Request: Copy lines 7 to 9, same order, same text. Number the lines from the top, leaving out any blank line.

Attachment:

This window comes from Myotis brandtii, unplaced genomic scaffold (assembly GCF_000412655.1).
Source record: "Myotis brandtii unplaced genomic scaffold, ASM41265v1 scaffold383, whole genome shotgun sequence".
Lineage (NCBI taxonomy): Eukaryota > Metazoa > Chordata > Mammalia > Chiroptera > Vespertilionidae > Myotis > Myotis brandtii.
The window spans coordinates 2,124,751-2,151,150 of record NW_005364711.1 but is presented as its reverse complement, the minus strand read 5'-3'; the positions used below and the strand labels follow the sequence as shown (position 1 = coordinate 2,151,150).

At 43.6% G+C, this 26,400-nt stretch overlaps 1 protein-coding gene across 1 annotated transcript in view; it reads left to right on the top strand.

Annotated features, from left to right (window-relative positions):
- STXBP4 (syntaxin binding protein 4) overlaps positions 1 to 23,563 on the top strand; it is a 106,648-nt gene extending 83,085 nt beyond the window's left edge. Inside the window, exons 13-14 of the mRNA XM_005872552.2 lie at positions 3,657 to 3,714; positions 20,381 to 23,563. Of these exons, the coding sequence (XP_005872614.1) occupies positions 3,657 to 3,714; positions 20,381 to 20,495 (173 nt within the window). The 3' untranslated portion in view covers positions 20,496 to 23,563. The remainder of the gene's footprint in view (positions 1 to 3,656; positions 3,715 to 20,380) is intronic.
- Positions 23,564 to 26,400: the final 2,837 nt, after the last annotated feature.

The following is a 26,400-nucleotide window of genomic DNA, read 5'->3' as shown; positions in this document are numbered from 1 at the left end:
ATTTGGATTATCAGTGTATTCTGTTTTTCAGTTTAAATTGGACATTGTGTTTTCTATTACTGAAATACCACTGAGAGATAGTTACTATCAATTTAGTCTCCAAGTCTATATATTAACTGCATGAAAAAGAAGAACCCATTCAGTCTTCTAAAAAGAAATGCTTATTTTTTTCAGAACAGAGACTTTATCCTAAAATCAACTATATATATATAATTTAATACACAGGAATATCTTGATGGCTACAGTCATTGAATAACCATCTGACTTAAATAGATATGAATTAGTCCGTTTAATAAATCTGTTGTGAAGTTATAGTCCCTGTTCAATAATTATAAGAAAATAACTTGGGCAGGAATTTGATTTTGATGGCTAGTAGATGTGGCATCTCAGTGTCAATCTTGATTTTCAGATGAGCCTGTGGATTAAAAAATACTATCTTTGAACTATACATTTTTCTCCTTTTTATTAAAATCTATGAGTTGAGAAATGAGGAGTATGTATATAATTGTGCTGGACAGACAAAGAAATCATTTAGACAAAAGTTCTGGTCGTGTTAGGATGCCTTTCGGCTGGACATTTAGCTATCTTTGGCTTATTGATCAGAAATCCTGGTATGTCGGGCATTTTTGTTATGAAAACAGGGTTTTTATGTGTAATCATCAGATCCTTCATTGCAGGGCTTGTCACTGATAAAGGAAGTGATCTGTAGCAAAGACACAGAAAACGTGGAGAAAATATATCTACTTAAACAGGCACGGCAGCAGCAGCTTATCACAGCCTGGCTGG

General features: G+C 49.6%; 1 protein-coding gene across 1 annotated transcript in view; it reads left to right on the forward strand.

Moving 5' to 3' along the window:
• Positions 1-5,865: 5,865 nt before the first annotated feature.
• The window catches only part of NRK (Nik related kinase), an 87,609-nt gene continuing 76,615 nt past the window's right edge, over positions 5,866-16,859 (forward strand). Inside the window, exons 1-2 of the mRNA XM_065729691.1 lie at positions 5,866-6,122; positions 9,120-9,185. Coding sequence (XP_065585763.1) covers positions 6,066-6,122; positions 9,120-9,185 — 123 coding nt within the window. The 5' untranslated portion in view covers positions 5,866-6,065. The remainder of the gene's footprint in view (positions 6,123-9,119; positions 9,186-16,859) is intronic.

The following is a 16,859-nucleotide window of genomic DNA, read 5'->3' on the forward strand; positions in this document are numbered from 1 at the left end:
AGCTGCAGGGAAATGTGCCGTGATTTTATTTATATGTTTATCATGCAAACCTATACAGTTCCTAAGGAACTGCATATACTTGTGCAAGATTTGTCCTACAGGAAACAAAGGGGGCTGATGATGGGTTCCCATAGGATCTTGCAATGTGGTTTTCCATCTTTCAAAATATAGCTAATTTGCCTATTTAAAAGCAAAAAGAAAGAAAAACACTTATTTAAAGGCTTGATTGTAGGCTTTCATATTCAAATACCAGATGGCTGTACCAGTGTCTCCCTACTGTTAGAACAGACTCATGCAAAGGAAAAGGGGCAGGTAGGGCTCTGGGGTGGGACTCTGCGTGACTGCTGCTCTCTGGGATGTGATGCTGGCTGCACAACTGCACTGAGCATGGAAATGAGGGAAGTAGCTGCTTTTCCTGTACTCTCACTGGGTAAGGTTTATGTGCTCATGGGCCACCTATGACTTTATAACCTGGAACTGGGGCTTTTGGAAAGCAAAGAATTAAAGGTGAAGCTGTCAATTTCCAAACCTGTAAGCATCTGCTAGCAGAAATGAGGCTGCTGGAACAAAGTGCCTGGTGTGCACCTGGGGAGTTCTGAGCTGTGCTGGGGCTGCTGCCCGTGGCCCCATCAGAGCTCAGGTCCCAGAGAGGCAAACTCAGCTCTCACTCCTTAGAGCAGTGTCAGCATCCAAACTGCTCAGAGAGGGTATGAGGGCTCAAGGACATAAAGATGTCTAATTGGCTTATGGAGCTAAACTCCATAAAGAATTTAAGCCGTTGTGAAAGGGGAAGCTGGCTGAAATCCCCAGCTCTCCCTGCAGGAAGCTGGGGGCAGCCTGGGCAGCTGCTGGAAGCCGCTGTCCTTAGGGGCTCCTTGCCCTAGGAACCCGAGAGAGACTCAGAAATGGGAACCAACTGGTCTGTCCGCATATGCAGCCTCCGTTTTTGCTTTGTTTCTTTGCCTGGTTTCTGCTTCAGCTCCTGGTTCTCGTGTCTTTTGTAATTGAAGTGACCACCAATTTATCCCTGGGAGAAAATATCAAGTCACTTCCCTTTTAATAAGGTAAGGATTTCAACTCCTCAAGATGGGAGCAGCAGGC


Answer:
- STXBP4 (syntaxin binding protein 4) overlaps positions 1 to 23,563 on the top strand; it is a 106,648-nt gene extending 83,085 nt beyond the window's left edge. Inside the window, exons 13-14 of the mRNA XM_005872552.2 lie at positions 3,657 to 3,714; positions 20,381 to 23,563. Of these exons, the coding sequence (XP_005872614.1) occupies positions 3,657 to 3,714; positions 20,381 to 20,495 (173 nt within the window). The 3' untranslated portion in view covers positions 20,496 to 23,563. The remainder of the gene's footprint in view (positions 1 to 3,656; positions 3,715 to 20,380) is intronic.
- Positions 23,564 to 26,400: the final 2,837 nt, after the last annotated feature.

The following is a 26,400-nucleotide window of genomic DNA, read 5'->3' as shown; positions in this document are numbered from 1 at the left end: